After sometime and some testing of these rules, you can get the network policy down to almost a science.  And only the new unforeseeable threats or new attacks will be the bottle neck in security.  One option is to use the latest and greatest rule sets from a project that is devoted to 2 things: Writing high-quality attack signatures for snort IDS, and getting them out in a quick and timely manner.[14] The project is called Bleeding Snort and the group is composed of security minded rule writers.  If there is a new virus or attack on the loose, this project will most likely have the alert rules for it for snort to use.  For a small business or a home office network, there should rarely be a time when you actually will need to craft your own signatures.  Most likely when an attack occurs, you will be encountering malicious virus programs or trojans that others have encountered before you.  So probably the rules have been written for your new attack by the time you're ready to need it.  If you happen to be on the frontier of a new malicious program attack, and no attack signatures have been created yet, at the very least, you could post the hex packet payload on bleedingsnort.com and if it is indeed a virus attack, someone else will create the alert rule and add it to the list of alert updates.  Security is everyone's concern.  If there exists a new virus with no attack signature, it is to everyone’s benefit to create a signature and share it with everyone.  As long as there are still volunteers willing to do contribute time and effort into creating new alert signatures, then the security community can at least stay one closer step behind the creative attackers.

7. Converting to an IPS

After some time of testing and modifying policy and alert levels, you will find that the IDS performs very close to what is expected.  When policy rules are violated, the proper channels are notified, but this does nothing for preventing an attack when it is happening.  This is where an IPS or Intrusion Prevention Device can be created.  Bro is an excellent and easy choice for implementing reaction measures like blocking ports or hosts from a firewall application.  And Bro has a nice rules translation tool to convert all your snort rules to bro rules.  Then you can choose to assign actions to any rule in the form of a script to be launched when the rule is triggered.  A typical reactionary script would be when a known worm virus is pattern matched, then block the ip that the worm is coming from on all network gateways and firewalls by inserting a new rule into the firewall application or applications.  While a worm is a safe bet to block for firewall traffic, allowing other patterns may trigger more false positives and start blocking hosts that shouldn’t be blocked causing an unwanted denial of service.  And if an attacker knows this, they might be able to trigger false positives with normal traffic to cause denial of service attacks.  Bro is a very decent IPS because it does more than just do strict pattern matching like Snort.  Bro also pattern matches on higher levels that just static pattern matching, Bro uses regular expressions and can understand traffic better based on its context thus reducing false positive alerts.  It can be noted here that Bro can be used to replace Snort, but as of now, Bro has no database support.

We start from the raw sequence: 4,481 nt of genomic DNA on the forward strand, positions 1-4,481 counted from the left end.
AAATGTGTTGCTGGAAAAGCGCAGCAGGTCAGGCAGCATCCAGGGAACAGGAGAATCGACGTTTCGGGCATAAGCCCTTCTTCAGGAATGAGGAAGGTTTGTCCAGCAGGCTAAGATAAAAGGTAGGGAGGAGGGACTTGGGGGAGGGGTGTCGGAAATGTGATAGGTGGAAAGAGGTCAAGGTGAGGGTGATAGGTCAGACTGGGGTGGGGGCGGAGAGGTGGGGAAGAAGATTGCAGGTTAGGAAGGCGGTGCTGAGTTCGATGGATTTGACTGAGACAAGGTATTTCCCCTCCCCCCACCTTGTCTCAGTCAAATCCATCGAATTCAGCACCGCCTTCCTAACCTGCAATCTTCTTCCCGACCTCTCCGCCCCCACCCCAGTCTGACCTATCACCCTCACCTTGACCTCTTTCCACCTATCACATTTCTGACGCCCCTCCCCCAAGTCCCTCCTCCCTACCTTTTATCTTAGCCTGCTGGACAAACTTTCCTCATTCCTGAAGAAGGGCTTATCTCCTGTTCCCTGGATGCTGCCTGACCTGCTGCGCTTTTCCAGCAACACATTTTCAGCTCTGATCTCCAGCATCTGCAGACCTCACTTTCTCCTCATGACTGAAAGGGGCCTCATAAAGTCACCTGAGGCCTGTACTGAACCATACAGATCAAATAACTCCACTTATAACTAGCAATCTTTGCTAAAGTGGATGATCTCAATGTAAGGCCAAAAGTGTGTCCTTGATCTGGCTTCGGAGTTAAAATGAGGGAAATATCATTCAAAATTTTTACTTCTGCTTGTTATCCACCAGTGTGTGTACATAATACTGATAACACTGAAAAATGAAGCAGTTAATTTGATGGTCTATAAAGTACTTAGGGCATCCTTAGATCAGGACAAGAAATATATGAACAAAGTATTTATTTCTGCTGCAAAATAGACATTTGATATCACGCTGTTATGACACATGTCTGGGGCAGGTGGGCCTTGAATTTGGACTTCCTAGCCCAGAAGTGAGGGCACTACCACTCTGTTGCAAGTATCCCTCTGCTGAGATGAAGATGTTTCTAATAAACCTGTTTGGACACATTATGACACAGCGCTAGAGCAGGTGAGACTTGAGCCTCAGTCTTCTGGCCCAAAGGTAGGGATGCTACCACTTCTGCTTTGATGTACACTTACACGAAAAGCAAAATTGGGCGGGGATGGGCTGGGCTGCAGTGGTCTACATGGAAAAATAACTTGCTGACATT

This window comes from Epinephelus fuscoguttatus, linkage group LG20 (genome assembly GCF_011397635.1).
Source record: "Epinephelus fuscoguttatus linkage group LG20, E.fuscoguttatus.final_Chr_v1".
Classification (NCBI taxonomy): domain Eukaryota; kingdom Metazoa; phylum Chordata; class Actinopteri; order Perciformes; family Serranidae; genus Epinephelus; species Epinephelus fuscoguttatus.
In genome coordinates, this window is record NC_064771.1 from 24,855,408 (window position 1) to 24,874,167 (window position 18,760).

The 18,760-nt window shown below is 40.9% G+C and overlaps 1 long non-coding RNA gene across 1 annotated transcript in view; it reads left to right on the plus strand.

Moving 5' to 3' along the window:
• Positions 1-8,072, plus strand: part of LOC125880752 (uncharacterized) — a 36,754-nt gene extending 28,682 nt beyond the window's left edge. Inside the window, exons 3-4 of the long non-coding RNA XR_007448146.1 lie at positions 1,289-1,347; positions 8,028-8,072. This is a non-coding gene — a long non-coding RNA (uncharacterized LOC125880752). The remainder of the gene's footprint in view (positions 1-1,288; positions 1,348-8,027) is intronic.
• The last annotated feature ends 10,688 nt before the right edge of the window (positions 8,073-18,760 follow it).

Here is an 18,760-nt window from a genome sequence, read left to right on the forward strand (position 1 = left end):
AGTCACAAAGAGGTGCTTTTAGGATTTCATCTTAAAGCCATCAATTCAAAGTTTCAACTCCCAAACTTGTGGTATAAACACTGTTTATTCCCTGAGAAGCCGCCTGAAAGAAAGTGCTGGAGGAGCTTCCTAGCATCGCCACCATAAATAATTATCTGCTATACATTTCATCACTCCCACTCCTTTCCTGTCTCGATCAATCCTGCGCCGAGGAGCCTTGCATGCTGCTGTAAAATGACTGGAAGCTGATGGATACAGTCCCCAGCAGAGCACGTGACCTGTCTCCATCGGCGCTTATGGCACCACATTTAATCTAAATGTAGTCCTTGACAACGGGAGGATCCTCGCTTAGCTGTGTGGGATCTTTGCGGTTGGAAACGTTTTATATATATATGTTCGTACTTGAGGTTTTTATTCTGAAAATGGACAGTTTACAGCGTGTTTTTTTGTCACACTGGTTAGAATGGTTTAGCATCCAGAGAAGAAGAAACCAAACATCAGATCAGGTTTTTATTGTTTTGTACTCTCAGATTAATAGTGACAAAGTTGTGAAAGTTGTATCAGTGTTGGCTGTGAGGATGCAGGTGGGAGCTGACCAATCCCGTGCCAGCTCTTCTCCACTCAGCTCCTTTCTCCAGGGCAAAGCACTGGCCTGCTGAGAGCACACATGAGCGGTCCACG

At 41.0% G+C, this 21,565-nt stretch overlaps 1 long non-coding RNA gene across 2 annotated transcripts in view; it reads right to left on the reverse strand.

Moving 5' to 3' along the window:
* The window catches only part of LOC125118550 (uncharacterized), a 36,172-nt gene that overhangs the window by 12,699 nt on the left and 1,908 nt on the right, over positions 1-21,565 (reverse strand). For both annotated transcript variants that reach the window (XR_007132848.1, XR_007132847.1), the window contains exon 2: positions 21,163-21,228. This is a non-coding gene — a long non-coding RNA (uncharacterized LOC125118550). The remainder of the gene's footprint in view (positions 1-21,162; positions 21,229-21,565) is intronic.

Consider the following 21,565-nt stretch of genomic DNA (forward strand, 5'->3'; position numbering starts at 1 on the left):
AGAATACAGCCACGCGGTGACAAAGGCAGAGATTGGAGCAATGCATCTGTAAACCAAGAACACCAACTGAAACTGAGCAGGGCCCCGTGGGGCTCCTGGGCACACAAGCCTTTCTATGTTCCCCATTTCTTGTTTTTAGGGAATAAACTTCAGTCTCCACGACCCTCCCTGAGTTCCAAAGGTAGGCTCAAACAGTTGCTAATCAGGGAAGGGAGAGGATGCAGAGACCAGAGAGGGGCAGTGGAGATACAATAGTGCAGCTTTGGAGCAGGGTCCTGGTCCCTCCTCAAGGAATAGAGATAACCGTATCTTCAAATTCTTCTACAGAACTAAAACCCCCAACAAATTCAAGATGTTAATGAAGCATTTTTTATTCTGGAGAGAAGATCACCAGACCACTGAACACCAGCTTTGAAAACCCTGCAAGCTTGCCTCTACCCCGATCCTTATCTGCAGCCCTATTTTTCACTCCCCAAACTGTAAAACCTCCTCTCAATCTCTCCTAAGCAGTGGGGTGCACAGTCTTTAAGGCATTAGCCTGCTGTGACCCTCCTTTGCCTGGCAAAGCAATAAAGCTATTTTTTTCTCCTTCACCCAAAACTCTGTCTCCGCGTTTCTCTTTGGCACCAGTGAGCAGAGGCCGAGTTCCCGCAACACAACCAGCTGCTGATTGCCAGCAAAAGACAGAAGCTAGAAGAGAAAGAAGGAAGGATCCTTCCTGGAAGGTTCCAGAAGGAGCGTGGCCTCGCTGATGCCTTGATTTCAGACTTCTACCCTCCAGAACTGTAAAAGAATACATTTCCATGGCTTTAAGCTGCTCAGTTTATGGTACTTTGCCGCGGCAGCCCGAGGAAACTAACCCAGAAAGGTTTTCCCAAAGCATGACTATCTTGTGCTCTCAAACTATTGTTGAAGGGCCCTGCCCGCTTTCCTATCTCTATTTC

8. Conclusion

Many networks are vulnerable simply because there is no standard way to implement and test a network for security.  This paper attempts to clarify and standardize the methods needed to be taken to properly secure a small home or office network.  While firewalls and access control lists have become necessary, so should an IDS.  Using an IDS with active alert notification is the only real way to keep a network safe from attack or intrusion.  Being able to be notified of network policy breeches the instant they happen is not only necessary for any business or home user but it is critical as more and more sensitive data gets moved into the digital realm.


9. References:

[1] Real-Time Alerting with Snort http://www.linuxsecurity.com/content/view/117377/49/ June 2003

[2] http://www.cl.cam.ac.uk/~cpk25/publications/honeycomb-hotnetsII.pdf

[3] Snort - An Open Source IDS http://www.snort.org/

[4] Bro – An Open Source IDS/IPS http://www.bro-ids.org/

[5] Using network taps - http://www.snort.org/docs/Gb_tapping.pdf

[6] Implementing Networks Taps with Network Intrusion Detection Systems http://www.securityfocus.com/infocus/1594 June 2002

[7] Disabling Worms With Honeypots http://www.honeyd.org/worms.php August 2004

[8] How to log to multiple databases or output plugins - http://www.snort.org/docs/faq/1Q05/node88.html

[9] BASE – PHP Web Based snort alert analyzer http://secureideas.sourceforge.net/

[10] Nessus – Security and Exploit auditor http://www.nessus.org/

[11] Exploit plugins for nessus - http://www.nessus.org/plugins/

[12] Introduction to Nessus - http://www.securityfocus.com/infocus/1741 October 2003

[13] Nessus client - http://nessuswx.nessus.org/